LIVE: Felicia Collins @ the Music Haven, 8/9/15
Review by Greg Haymes
Photographs by Stanley Johnson, Rudy Lu, Andrzej Pilarczyk, Timothy Reidy
“Traveling the world one concert at a time…” That’s the theme of the free concert series that Mona Golub presents each summer at the Music Haven in Schenectady’s Central Park. And after a world-class season of globe-trotting through the marvelous musics of Peru, Spain, Great Britain, India, New Orleans, Mali and Indonesia, it seemed only fitting that the series should conclude its summer-long journey with a richly rewarding homecoming concert.
If you were a regular viewer of “The Late Show With David Letterman,” then you already know what a mega-talent Felicia Collins is. She was a guitarist in the late night talk show’s house band – known as as the CBS Orchestra, aka the World’s Most Dangerous Band – since Letterman switched to CBS-TV back in 1993. And as led by keyboardist/Letterman-foil Paul Shaffer, that band was known for its eclectic nature and uncanny ability to play almost any song imaginable.
So, there was one big question before Collins played the season-closing show at the Music Haven in Schenectady’s Central Park – What kind of music would she play as a bandleader? The short answer is … the blues, but she mixed in some soul and funk during her 85-minute show on a perfect summer evening.
With her trademark braids hanging down below her knees and sporting a blazing red shirt with the words “Music Is Everything” printed across the front, the congenial Collins greeted the crowd as though they were long-lost members of her family – and it seemed as though almost half of the huge crowd actually were family members. Collins grew up in Albany. It’s where she bought her first guitar and graduated from high school (Bishop Maginn). “I’m gonna be here all night – just huggin’ people,” she exclaimed mid-show.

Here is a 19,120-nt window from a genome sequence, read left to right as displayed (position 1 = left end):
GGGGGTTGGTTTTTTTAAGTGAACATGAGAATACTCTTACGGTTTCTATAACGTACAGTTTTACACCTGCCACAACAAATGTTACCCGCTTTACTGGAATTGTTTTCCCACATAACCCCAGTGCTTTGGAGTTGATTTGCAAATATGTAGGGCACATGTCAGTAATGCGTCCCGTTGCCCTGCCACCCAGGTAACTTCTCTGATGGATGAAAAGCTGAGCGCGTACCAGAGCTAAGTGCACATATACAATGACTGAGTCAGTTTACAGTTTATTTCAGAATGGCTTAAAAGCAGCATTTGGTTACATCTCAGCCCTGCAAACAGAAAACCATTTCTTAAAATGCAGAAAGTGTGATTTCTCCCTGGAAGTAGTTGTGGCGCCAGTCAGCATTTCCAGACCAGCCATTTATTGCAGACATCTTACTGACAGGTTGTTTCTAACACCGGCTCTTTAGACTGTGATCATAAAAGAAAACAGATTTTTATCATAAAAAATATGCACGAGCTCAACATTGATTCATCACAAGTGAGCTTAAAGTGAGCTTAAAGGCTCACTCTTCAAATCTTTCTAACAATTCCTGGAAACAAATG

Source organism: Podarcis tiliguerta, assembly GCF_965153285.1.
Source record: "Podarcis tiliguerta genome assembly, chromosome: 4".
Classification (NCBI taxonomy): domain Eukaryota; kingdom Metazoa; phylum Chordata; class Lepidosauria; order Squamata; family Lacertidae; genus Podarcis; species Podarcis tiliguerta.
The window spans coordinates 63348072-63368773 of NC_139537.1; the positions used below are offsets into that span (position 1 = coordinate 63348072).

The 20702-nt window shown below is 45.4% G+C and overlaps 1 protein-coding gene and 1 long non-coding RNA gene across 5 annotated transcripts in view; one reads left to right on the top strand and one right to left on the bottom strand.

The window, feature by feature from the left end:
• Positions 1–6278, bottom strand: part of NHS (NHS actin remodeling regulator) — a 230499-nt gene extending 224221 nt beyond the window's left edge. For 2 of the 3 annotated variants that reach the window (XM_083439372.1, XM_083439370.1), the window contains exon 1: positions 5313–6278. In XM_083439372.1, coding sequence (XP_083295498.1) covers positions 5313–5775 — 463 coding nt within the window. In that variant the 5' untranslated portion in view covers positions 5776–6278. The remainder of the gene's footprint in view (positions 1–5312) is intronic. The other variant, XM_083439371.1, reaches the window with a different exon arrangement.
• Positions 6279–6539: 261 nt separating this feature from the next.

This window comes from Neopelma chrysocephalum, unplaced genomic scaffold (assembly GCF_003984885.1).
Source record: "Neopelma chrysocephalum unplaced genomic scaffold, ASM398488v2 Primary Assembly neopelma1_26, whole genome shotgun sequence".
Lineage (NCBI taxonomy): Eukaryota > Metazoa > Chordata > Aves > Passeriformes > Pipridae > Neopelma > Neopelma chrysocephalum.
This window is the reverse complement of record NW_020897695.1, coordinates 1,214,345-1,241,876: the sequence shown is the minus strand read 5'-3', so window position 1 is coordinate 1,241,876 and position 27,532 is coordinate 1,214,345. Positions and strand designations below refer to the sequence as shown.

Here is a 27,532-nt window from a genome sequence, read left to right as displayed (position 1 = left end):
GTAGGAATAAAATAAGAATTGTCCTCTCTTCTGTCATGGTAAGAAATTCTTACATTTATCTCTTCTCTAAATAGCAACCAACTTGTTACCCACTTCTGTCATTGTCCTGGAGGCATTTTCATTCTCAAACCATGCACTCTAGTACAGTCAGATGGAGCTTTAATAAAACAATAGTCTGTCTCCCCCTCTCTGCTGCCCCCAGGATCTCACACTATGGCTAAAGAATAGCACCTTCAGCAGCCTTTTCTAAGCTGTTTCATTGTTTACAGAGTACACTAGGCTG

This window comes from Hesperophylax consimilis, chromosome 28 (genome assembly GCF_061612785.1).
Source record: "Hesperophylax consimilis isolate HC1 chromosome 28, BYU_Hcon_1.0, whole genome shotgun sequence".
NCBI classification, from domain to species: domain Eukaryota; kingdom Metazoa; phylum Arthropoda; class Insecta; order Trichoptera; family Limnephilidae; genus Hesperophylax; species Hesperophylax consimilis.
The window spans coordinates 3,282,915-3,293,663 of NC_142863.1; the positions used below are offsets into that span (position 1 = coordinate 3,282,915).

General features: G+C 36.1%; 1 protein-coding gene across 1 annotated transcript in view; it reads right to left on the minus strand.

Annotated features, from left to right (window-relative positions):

But she did more than just hugging. She came to play, and she made the most of her homecoming concert with a big batch of the blues, stretching from the traditional (a wailin’ rendition of “CC Rider”) to covers (the slow burn of Gatemouth Moore’s “Somebody’s Got to Go”) to original tunes (the saucy, sassy “Mr. Right Now”). Of course, her guitar playing was top-notch, but Collins is also a powerhouse singer, and she held nothing back vocally on such gems as the groove-oriented “Shake the Blues,” the fabulously funky “Always On the Run” and the soul nugget “Some Kind of Wonderful” (which also shined the spotlight on Collins’ CBS Orchestra bandmate Anton Fig for a drum solo).
Her band also featured bassist George Panos, guitarist Mike Muller and a pair of keyboardists – veteran Bette Sussman (who’s played Whitney Houston, Bette Midler and Aretha Franklin, to name just a few) and Local 518 fave Azzaam Hameed.
When she introduced the band members at the end of the show, Collins concluded with “And I’m your homegirl Felicia Collins. Have a great night – I just did.”
Opening the show was Nippertown music scene mainstay Bobbie Van Detta with the Split, a band featuring drummer Chad Ploss, keyboardist Chris Dollard, bassist Ed Tourge, saxman Cliff Lyons (on loan from the Average White Band) and harmonica hero Ted Hennessey. They churned through a bluesy hour-long set that dug into the songbags of Screaming Jay Hawkins, Ray Charles, Wilson Pickett, Van Morrison and others with solid results, hitting their highwater mark with a solidly swinging romp through Wilbert Harrison’s classic “Kansas City.”
Excerpt from Michael Hochanadel’s review at The Daily Gazette: “Seated front and center, [Collin’s] mother received endless congratulations from fans, prompting Collins to tell about taking her to a George Clinton P-Funk concert where Collins played as a guest. Some songs in, she said, Clinton came grinning his way across the stage and Collins thought the funk-meister was going to praise her playing. Instead he asked, on behalf of Collin’s mother, whether she needed her hat. Collins was some kind of funk-meister herself, whether remaking such chestnuts as ‘C.C. Rider’ or Gatemouth Moore’s ‘Somebody’s Got to Go’ — a slow blues and her best vocal of the night — or introducing such tradition-inspired originals as ‘Mr. Right Now,’ the first tune she played at Ashford & Simpson’s Sugar Bar to launch her current blues explorations. The show was lively and interactive, and not just because spotting kinfolk or old friends prompted recollections. Bassist Panos suggested they play ‘Somebody’ and Collins eagerly jumped on it, but urged fellow guitarist Muller into the song’s biggest solo. She introduced the wonderful ‘Some Kind of Wonderful’ with a dance she’d learned from childhood friend George Hairston at 13 and cued Hameed into a rocking organ solo. Throughout, she sang as well as she played; her band strong and crisp. She could have played the whole show with just Fig laying down the beat, but everybody added color and energy.”